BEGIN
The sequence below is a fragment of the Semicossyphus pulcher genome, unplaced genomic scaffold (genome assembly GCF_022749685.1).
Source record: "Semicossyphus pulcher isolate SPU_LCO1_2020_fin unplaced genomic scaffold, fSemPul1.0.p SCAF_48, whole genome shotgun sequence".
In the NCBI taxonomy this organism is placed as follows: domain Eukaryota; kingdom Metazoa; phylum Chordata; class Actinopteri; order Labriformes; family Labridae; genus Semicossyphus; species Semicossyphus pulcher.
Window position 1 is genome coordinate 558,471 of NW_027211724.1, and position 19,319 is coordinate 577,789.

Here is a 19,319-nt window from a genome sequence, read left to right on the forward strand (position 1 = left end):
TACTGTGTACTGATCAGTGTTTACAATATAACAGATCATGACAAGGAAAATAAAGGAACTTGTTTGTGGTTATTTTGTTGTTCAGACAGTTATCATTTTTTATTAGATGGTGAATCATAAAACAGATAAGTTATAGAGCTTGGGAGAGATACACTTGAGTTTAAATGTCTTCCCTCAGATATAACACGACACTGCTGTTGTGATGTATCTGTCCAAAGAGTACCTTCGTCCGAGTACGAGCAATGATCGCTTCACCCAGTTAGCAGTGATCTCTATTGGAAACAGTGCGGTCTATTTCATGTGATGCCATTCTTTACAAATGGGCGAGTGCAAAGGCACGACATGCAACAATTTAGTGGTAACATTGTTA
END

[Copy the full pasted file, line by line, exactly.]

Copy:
The sequence below is a fragment of the Semicossyphus pulcher genome, unplaced genomic scaffold (genome assembly GCF_022749685.1).
Source record: "Semicossyphus pulcher isolate SPU_LCO1_2020_fin unplaced genomic scaffold, fSemPul1.0.p SCAF_48, whole genome shotgun sequence".
In the NCBI taxonomy this organism is placed as follows: domain Eukaryota; kingdom Metazoa; phylum Chordata; class Actinopteri; order Labriformes; family Labridae; genus Semicossyphus; species Semicossyphus pulcher.
Window position 1 is genome coordinate 558,471 of NW_027211724.1, and position 19,319 is coordinate 577,789.

Here is a 19,319-nt window from a genome sequence, read left to right on the forward strand (position 1 = left end):
TACTGTGTACTGATCAGTGTTTACAATATAACAGATCATGACAAGGAAAATAAAGGAACTTGTTTGTGGTTATTTTGTTGTTCAGACAGTTATCATTTTTTATTAGATGGTGAATCATAAAACAGATAAGTTATAGAGCTTGGGAGAGATACACTTGAGTTTAAATGTCTTCCCTCAGATATAACACGACACTGCTGTTGTGATGTATCTGTCCAAAGAGTACCTTCGTCCGAGTACGAGCAATGATCGCTTCACCCAGTTAGCAGTGATCTCTATTGGAAACAGTGCGGTCTATTTCATGTGATGCCATTCTTTACAAATGGGCGAGTGCAAAGGCACGACATGCAACAATTTAGTGGTAACATTGTTA